wadingboots: (wading boots)
wadingboots ([personal profile] wadingboots) wrote2009-03-29 04:21 am

Going From "No" to "No Clue"

So, I guess lately Congressional Republicans have beeing feeling a little.... unwanted. Maybe it's their poll numbers, maybe it's the fact that Americans seem to support the things they oppose and oppose the things they support. Maybe it's the fact that after their infamous and attention-whoring snub of Obama's stimulus plan, he stopped asking them what they thought about things. Either way, the Republicans know what the problem is: they've developed a reputation of just knee-jerkingly saying "no" to the anything the democrats want.

A "Party of 'No'", if you will.

Going From "No" to "No Clue"

So, we know about the split between Michael Steele and the rest of the GOP. We know about the split between current Republican politicians and alumni from the 90's and earlier in this decade. We even know about the split between the GOP and their crazy right-wing base, evidenced by the weird interplay between Rush Limbaugh and everyone else. But, up until now, there had been no reason to think that the congressional wing of the Republican Party was anything but unified.

And thanks to this crazy budget debate, that is now out the window. Because, even though everyone in the GOP hates the budget (or at least, hates that the opposition gets to pass a budget that funds all of their priorities with extra cheese), no one can quite agree with what the hell to do about it. They've been asked repeatedly if they have any, you know, ideas, and the responses have been varied.

A Question of Strategy

The Senate republicans would like you to know that they have no ideas, intend to have no ideas, and are frankly insulted that you would suggest that they ought to have ideas. This is because the Senate GOP is quite intelligent- they know that when Obama asks them to develop their own budget if they dislike his so much, it is a trap. It is a trap because (a) many of the enormous deficits in Obama's budget are leftover garbage from the Bush years and cannot actually be removed until 2010, and (b) very few people in this country actually support Republican policies when they're laid out in a set of budget priorities.

Senate Republicans know the truth: a hypothetical Republican budget is way better than a real Republican budget could ever be. Far better to point out things Americans will unanimously agree with (A trillion dollars is a lot of money!) than try to legislate. They ran the legislative branch of this country for 12 years, and where did it get them?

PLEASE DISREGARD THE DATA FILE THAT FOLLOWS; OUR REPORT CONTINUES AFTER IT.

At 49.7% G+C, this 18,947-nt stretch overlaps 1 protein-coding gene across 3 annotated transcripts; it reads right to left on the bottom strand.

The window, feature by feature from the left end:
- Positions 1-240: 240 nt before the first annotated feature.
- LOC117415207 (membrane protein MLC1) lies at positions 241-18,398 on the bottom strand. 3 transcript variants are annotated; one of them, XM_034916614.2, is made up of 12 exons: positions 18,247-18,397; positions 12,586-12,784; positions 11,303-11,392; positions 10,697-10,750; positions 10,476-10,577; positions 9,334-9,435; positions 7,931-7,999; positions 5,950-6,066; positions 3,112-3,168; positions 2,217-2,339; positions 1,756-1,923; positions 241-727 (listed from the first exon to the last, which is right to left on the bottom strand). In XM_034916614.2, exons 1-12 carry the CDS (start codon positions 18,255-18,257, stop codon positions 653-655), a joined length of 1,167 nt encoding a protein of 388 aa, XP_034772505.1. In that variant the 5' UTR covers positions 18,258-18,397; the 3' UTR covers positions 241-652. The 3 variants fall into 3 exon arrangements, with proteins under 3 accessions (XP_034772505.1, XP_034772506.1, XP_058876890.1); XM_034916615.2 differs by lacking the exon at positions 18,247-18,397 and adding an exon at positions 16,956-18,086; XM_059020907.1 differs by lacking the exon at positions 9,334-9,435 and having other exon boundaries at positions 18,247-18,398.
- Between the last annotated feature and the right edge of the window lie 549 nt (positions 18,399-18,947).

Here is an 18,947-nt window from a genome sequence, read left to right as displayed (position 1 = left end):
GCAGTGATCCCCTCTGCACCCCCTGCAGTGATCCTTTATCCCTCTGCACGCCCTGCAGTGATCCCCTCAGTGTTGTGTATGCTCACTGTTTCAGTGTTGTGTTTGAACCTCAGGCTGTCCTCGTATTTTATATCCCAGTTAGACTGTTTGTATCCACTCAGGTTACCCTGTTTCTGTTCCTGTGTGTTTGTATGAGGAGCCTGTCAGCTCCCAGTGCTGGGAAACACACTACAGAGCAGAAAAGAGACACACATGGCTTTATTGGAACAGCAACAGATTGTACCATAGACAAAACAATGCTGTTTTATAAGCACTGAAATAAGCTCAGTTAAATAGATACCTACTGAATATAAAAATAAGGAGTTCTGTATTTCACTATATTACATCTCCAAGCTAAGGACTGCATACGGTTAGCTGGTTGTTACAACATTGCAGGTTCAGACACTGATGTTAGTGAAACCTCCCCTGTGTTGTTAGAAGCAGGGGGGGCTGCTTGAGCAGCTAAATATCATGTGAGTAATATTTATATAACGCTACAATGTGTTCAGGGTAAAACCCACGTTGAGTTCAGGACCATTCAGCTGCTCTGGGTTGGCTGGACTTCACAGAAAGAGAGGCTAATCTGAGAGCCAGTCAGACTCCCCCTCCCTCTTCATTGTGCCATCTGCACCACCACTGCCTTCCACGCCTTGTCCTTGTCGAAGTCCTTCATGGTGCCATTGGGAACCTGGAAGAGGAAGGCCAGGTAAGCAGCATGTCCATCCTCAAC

House Republicans, for whatever reason, though, really want to show you that they can have ideas, too. I have no idea why. Maybe they're not smart enough to understand the Master Plan, maybe they want to show off just how conservative they are to their base. Maybe they are really affected by the Party Of No talking points and want everyone to know that They Have Ideas, Good Ones! Either way, they split with the Senate a few weeks ago and have been working by candlelight to get an alternative budget proposal out.

And then some asshole decided to ruin everything.

Some Asshole Ruins Everything

There are conflicting reports, here, but it sounded like House Minority Leader John Boehner with some others decided to get on camera as quickly as possible to present the budget, even if they didn't yet have a, you know, budget. My question here is whether Boehner was pissed off that Democrats got to frame the debate until Republicans showed something anything off, or whether he came to the same conclusion (too late) that his Senate colleagues did- that ideas are awesome until you commit them to paper and count up how much everything costs, and then you realize that your budget costs $300 Billion more than the democrats' and doesn't have anything about Healthcare in it.

Either way, congressional aides are having arguments in front of the press about who sucks more, Cantor or Boehner, while their bosses are trying to play it classy. The interesting thing, though, is that when you combine this snafu with the way the voting fell out over AIG bonus taxation (Cantor and his buddies voted for it, Boehner and his buddies voted against), and I'm starting to wonder if all of the little mini-schisms in the Party aren't part of the larger one- the conflict between guys like Cantor and guys like Boehner.

I'm starting to wonder if the floor of the House isn't where this will end up coming to a head.